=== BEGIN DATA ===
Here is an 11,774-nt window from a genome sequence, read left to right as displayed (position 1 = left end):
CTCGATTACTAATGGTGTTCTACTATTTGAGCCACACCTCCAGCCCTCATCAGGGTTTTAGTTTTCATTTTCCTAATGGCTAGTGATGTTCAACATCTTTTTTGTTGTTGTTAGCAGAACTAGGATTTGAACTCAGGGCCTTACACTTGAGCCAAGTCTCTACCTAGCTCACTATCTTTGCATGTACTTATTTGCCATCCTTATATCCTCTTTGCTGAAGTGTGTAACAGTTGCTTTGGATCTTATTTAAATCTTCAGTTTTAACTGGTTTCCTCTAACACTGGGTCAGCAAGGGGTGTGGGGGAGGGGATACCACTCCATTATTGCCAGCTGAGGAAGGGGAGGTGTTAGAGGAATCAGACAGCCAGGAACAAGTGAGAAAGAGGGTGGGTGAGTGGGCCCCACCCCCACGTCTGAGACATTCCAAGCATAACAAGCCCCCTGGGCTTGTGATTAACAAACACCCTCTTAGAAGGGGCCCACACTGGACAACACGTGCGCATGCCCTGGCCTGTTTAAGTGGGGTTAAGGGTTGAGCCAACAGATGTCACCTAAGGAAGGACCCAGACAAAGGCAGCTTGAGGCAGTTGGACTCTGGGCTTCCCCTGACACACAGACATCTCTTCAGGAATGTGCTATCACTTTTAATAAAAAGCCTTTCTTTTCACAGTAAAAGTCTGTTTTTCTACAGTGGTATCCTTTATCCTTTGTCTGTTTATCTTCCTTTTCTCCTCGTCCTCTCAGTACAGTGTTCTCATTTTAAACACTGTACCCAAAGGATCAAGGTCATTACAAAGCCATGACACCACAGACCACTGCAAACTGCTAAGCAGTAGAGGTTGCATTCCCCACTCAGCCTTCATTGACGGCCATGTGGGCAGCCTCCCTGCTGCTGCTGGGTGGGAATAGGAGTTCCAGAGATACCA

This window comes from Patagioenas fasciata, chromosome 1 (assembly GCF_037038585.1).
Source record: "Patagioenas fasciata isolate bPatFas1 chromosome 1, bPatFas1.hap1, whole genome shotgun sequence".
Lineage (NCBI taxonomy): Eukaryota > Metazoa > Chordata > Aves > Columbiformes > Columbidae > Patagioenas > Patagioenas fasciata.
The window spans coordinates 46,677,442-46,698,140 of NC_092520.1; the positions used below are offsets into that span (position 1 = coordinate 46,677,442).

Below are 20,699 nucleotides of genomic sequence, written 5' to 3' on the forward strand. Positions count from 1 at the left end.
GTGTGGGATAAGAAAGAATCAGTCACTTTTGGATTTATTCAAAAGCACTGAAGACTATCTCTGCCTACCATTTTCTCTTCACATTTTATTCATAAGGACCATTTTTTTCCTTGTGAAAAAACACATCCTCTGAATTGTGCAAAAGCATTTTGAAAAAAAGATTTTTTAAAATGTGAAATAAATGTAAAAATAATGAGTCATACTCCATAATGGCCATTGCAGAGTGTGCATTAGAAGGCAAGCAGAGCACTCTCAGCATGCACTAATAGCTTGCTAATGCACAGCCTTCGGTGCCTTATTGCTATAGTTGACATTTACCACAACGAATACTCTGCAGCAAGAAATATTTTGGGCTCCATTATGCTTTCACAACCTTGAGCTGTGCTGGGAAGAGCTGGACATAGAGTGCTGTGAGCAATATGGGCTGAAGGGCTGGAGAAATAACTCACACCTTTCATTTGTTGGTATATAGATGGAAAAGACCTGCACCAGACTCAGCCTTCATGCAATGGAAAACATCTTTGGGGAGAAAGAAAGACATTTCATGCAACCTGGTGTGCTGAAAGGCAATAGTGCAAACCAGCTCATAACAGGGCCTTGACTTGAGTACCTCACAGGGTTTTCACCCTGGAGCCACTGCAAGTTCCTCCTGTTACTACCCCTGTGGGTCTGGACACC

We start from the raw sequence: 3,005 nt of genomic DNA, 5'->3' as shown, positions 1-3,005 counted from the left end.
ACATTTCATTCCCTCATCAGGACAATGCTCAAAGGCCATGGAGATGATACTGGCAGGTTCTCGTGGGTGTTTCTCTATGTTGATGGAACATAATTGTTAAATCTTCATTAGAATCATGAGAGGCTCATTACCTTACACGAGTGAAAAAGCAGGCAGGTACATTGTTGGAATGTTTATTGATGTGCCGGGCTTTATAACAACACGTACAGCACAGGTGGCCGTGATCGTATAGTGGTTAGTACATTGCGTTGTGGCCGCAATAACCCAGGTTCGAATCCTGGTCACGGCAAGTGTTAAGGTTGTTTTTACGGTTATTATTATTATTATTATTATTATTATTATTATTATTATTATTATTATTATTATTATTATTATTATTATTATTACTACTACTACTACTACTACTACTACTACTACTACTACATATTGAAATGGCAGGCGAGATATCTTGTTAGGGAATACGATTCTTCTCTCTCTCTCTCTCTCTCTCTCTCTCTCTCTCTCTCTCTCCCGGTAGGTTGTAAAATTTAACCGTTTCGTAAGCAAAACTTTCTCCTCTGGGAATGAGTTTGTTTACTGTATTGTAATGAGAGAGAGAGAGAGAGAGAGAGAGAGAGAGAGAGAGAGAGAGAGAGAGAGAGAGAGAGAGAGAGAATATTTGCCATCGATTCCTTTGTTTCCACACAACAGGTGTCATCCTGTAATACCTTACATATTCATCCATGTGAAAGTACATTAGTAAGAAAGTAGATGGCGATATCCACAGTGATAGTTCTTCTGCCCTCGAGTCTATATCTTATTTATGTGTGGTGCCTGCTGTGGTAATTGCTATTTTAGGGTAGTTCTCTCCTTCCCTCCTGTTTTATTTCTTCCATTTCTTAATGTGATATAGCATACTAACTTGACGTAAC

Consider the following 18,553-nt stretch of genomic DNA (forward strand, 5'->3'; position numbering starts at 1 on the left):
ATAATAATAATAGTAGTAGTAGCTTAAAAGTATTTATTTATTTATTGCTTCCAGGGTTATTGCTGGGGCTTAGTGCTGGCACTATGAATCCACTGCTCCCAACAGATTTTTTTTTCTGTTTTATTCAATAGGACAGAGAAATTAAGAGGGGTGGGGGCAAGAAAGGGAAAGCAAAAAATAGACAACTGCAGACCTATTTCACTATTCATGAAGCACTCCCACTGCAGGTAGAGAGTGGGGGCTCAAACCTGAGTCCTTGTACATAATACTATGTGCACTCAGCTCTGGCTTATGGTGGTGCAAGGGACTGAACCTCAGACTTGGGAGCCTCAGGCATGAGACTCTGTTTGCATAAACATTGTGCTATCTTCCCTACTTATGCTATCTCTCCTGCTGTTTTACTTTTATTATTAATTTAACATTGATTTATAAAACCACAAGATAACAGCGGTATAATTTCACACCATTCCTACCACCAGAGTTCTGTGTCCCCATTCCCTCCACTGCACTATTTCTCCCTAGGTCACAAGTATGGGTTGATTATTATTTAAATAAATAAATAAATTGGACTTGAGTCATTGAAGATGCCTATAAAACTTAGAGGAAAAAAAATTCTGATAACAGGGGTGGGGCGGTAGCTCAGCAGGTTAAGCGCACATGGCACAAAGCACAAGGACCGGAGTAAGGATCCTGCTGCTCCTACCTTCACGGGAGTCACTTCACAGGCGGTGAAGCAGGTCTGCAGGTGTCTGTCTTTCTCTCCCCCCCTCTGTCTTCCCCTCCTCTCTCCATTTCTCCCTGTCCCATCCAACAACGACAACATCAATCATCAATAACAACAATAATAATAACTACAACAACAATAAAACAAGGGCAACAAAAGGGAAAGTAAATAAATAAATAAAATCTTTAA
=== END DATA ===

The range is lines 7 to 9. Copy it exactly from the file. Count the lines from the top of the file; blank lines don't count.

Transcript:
Below are 20,699 nucleotides of genomic sequence, written 5' to 3' on the forward strand. Positions count from 1 at the left end.
GTGTGGGATAAGAAAGAATCAGTCACTTTTGGATTTATTCAAAAGCACTGAAGACTATCTCTGCCTACCATTTTCTCTTCACATTTTATTCATAAGGACCATTTTTTTCCTTGTGAAAAAACACATCCTCTGAATTGTGCAAAAGCATTTTGAAAAAAAGATTTTTTAAAATGTGAAATAAATGTAAAAATAATGAGTCATACTCCATAATGGCCATTGCAGAGTGTGCATTAGAAGGCAAGCAGAGCACTCTCAGCATGCACTAATAGCTTGCTAATGCACAGCCTTCGGTGCCTTATTGCTATAGTTGACATTTACCACAACGAATACTCTGCAGCAAGAAATATTTTGGGCTCCATTATGCTTTCACAACCTTGAGCTGTGCTGGGAAGAGCTGGACATAGAGTGCTGTGAGCAATATGGGCTGAAGGGCTGGAGAAATAACTCACACCTTTCATTTGTTGGTATATAGATGGAAAAGACCTGCACCAGACTCAGCCTTCATGCAATGGAAAACATCTTTGGGGAGAAAGAAAGACATTTCATGCAACCTGGTGTGCTGAAAGGCAATAGTGCAAACCAGCTCATAACAGGGCCTTGACTTGAGTACCTCACAGGGTTTTCACCCTGGAGCCACTGCAAGTTCCTCCTGTTACTACCCCTGTGGGTCTGGACACC

We start from the raw sequence: 3,005 nt of genomic DNA, 5'->3' as shown, positions 1-3,005 counted from the left end.